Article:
Nor was I Chinese since I didn’t write in Chinese.
It never seemed to occur to anyone, myself included, that there was such a thing as a “Hong Kong writer.”
New York—Manhattan in particular—should be a nation state.
In the cloister that is the MFA, it was enough just to be a writer. Unfortunately, unlike at the nunnery, there are no final vows to enter permanent MFA-hood. I exited that nest soon enough with the big question still unanswered: who the hell am I as a writer, anyway? By this time, I was on the path toward green card statehood, thanks to the American jazz musician I married. But what had become abundantly clear from my MFA experience was how not American a writer I was. For one thing, suburban life remained foreign and mysterious, and suburbia informed the contemporary American culture in which I found myself “a writer.” What I was writin— and this continued to be the very Hong Kong and international world that filled my imagination—did not sufficiently appeal to publishers or to editors of America’s literary journals, except for my fiction from the margins, the sexual transgressions. The solution that therefore presented itself was to abandon America for New York City.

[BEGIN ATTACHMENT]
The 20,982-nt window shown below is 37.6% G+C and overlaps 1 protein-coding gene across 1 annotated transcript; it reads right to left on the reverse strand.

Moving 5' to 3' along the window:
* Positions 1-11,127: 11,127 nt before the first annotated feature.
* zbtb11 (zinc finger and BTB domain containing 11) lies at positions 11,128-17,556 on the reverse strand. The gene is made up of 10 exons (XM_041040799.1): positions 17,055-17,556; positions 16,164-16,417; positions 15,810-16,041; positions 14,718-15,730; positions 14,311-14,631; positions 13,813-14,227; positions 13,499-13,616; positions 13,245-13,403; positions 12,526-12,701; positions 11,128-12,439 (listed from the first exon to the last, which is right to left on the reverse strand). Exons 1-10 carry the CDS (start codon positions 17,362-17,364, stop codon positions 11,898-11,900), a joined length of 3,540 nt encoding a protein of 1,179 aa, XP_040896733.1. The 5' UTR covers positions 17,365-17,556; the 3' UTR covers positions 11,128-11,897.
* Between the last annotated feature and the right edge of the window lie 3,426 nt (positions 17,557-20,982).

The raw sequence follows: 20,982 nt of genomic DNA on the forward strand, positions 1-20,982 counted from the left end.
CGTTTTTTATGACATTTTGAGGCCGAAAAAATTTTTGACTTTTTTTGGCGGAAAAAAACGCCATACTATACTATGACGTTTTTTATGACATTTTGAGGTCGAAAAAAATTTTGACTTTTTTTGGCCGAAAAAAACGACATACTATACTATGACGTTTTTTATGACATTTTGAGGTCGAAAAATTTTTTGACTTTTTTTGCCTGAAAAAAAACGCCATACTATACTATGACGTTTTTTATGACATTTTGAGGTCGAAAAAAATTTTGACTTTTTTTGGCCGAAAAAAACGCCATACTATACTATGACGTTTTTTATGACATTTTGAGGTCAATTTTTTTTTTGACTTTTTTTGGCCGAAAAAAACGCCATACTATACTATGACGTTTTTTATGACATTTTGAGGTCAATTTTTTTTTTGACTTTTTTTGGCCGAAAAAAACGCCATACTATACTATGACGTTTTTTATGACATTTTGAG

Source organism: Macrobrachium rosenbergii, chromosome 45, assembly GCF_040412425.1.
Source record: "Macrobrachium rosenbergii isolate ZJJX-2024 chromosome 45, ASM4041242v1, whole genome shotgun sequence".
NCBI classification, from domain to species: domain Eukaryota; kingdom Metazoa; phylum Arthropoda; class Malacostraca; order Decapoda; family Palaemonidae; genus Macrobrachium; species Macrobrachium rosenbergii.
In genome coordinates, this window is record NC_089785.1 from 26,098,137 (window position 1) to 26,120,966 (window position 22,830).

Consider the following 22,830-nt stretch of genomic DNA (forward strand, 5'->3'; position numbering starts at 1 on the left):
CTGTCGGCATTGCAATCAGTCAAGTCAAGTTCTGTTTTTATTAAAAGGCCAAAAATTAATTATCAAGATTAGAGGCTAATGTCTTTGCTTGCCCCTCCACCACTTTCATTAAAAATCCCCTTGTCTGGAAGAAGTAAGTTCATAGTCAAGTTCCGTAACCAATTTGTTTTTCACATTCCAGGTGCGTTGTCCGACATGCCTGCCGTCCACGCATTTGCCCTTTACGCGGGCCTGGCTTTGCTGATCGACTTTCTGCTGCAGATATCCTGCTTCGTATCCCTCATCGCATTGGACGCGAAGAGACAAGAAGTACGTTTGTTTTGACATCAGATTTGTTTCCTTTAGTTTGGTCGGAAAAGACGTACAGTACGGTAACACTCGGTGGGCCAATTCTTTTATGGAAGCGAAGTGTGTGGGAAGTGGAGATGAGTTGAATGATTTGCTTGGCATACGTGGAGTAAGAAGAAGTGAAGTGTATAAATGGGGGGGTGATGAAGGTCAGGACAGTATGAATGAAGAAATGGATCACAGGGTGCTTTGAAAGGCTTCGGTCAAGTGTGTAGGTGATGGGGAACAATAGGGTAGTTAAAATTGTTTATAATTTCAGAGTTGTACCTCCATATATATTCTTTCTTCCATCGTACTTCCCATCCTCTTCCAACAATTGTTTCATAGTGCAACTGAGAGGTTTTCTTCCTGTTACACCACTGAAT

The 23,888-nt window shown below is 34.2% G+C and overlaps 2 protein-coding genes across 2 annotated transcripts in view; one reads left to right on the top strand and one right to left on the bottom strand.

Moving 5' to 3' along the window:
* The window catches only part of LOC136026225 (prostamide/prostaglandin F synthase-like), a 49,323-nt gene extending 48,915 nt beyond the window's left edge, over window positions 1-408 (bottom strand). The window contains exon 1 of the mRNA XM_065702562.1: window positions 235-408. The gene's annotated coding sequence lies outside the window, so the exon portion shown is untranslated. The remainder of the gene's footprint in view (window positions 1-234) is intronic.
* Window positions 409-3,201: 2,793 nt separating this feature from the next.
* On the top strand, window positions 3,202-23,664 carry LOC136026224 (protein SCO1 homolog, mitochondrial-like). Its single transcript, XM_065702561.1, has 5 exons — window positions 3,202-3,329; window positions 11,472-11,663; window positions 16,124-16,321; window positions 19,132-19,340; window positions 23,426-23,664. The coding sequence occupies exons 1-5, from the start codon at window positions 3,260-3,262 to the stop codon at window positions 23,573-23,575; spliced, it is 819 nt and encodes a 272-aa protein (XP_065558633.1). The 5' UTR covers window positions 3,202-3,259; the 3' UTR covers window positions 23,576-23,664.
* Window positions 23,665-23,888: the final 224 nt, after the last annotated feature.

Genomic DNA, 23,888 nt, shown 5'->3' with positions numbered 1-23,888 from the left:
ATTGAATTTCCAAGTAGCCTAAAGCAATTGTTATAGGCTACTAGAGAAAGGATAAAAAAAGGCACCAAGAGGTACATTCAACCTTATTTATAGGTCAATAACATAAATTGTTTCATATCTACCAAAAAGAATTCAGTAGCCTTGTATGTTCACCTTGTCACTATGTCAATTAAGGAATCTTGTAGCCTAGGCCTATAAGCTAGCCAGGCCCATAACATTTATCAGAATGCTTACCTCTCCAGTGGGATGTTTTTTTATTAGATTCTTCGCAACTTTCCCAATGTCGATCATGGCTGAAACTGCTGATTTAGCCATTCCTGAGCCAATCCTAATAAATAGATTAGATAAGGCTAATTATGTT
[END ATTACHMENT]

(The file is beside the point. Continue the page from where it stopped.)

New York, Manhattan in particular, should be a nation state. Until I moved there to live in 1986—commencing at the southwest border of Prospect Park, then venturing northwards, first to Greenpoint, Williamsburg, and eventually went west across the river to Chelsea where I still roost—I had never believed a physical American space could really feel like home, the way its literature did. So “home to stay” I was, as I finally made headway with acceptances by all the Hawaiian literary journals plus a few on either coast. Most importantly, an anthology with a New York state publisher of “Asian American women writers” titled Home to Stay included my fiction. This was a heady time to be an Asian-American woman writer in New York City, because you were often the only one of your species at readings or writers’ groups. It was a little like being back in the MFA bubble, except that by now, I was American, albeit hyphenated and defined by gender. Things could be worse, I told myself. At least no one expected me to write in Chinese.